Early today I was facing a conundrum. I sat down to write another article about friendships, relationships and bringing positive people into your life, and I couldn't write it. Words made their way onto the screen but they were not right. It felt like I was forcing them out when usually they just flow out of me with ease. I thought maybe I just wasn't "on" today, or maybe I was having my first writers block? Then it dawned on me: I was not doing what I wanted to be doing. The concept sounds simple enough - do what you want to be doing - but not many people actually put it into practice. Today I was one of those people. I have a list of article ideas ready for write, and after a week of paleo-centric writing I felt that I should get back to the person development areas that I normally write for. The problem was that nasty s-word: should.
I did not actually want to write. Why? Because I have several other big projects on the go and some ideas floating around in my head that I really wanted to sink my teeth into. But, I had this nasty obligation-like feeling hanging around which ended up ruining my day. When I worked on my projects and ideas I had the feeling that I should be writing that article, but then when I started writing the article I really wanted to be back working on my other projects. In the end I was very unproductive and I wasted a lot of time. And you should know by now that I HATE wasting time.
So I've met in the middle. I'm writing this because it is helping me realise what is important to me and work through my personal issues with focus and concentration. The next time I find myself in this situation I will remember this article and what I learned from today so I do not make the same mistakes again. And the by-product is that I get the article to write (even though it is not the one I "should" be writing) and I get to move on to my other projects.
Should is Nasty Word
Should is evil. I hate the word. In my world I aim to live as if the word does not exist because it has no purpose other than to foster negative feelings, and that is not something I want in my life.
My main beef with "should" is that it is not valid in our individual context. Should is only valid to the third person perspective, and only then because it is valid based on all their past experience and knowledge, not ours.
If someone tells us what we should be doing it is the same as being told them telling us that what we are currently doing is wrong. Now there is no harm in being wrong, and a bit of constructive criticism is a wonderful thing in our personal development, but the problem is that when people use the word should, they are only providing their opinion. It is all based on what they think is the best thing at that time, and what is true for one person is not necessarily true for another. It is subjective and biased. Very biased.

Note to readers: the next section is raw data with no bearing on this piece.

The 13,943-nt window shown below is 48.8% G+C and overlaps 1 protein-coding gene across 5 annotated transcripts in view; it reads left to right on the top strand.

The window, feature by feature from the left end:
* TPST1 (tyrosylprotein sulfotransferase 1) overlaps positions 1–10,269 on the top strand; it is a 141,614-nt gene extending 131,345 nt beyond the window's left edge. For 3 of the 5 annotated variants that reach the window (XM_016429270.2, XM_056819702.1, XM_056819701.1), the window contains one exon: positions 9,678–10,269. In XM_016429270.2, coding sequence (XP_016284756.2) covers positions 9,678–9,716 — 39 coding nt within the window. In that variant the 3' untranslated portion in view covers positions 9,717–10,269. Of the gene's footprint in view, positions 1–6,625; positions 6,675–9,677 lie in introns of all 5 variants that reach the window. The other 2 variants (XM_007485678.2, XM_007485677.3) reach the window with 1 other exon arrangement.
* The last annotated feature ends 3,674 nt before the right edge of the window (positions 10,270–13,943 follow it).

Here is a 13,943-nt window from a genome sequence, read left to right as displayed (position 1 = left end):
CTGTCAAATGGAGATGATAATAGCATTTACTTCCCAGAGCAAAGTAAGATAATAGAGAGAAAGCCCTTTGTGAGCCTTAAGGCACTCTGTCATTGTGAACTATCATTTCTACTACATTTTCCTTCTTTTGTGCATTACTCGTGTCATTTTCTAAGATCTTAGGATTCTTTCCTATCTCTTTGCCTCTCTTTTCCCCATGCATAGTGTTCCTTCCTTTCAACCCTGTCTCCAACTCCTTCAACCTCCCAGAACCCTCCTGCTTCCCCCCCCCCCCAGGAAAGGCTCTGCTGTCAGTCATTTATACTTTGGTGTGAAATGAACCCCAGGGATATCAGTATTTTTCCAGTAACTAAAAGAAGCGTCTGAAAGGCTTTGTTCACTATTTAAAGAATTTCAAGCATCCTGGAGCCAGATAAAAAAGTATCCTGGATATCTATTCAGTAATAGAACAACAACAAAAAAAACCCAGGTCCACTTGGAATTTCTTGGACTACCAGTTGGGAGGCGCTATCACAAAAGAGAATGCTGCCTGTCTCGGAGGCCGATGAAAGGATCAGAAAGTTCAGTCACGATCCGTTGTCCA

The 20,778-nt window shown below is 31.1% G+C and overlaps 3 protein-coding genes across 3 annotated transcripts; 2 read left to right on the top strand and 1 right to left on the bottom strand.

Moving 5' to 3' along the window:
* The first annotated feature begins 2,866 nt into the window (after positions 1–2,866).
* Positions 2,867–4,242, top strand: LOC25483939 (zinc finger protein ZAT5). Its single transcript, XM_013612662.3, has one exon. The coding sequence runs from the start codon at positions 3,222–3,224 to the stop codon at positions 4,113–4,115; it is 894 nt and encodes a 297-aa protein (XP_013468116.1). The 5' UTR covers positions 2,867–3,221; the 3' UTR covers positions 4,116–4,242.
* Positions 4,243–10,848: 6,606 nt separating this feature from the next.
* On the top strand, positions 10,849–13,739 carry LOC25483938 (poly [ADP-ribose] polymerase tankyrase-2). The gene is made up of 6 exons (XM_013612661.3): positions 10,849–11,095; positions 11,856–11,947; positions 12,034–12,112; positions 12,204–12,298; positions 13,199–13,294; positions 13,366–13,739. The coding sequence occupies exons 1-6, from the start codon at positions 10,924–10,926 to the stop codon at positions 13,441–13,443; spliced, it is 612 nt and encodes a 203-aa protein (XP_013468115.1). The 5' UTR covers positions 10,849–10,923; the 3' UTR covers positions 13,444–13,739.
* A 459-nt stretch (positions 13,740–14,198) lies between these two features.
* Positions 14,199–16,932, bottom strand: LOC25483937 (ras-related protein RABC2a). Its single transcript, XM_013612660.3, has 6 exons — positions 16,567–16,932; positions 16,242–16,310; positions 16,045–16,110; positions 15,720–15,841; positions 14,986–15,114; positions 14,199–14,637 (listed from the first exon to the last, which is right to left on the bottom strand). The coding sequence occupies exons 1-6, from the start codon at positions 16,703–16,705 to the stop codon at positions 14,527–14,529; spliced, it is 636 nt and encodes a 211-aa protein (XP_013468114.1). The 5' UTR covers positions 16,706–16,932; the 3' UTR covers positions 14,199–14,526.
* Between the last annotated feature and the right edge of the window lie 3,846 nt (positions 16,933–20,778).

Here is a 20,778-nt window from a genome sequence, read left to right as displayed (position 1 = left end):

Even when the "should" comes internally, from our wonderful brain, the bias is still there. Think of my example from today. I had tasks that I was excited about, that I really wanted to be working on but my brain kept kept telling me that I should write an article today. I had no proof to believe this - I had not received a specific request for an article today nor had I been receiving comments saying "less paleo, more personal development" but my brain, in all its wisdom and power, somehow concluded this was the right thing to do. And I've mentioned how the brain can make a hash of things like this before.
Solution: Turn Yoda
No I'm not saying you need to turn green, cultivate the hair in your ears, and master the light-saber. Although I'm sure that last skill would certainly impress the ladies.
To quote Yoda (and show my true geek): "Do, or do not. There is no try." Substitute the word "should" for "try" and this phrase explains all that is needed to get past the dreaded s-word.
If you want to do something then do it. If you do not want to do something then don't. It is a simple as that. Remember that it is often the simplest things that work best.
Challenge: Take a Personal Day
With that concept in mind I issue a challenge to my readers. Take a "personal day" off from your work and do something you have always wanted to do. Call in sick and run off to discover your passion. Go rock-climbing, paint a picture, read a book, whatever. Just make the day 100% about you. It is not about anyone else. Before you do anything in the day you must ask yourself "Is this what I really want to be doing?" and only continue if the answer is a resounding "YES!" Do not think ahead, do not worry about consequences, just get out there and do what you want to.
It is your life after all. Do what you want with it.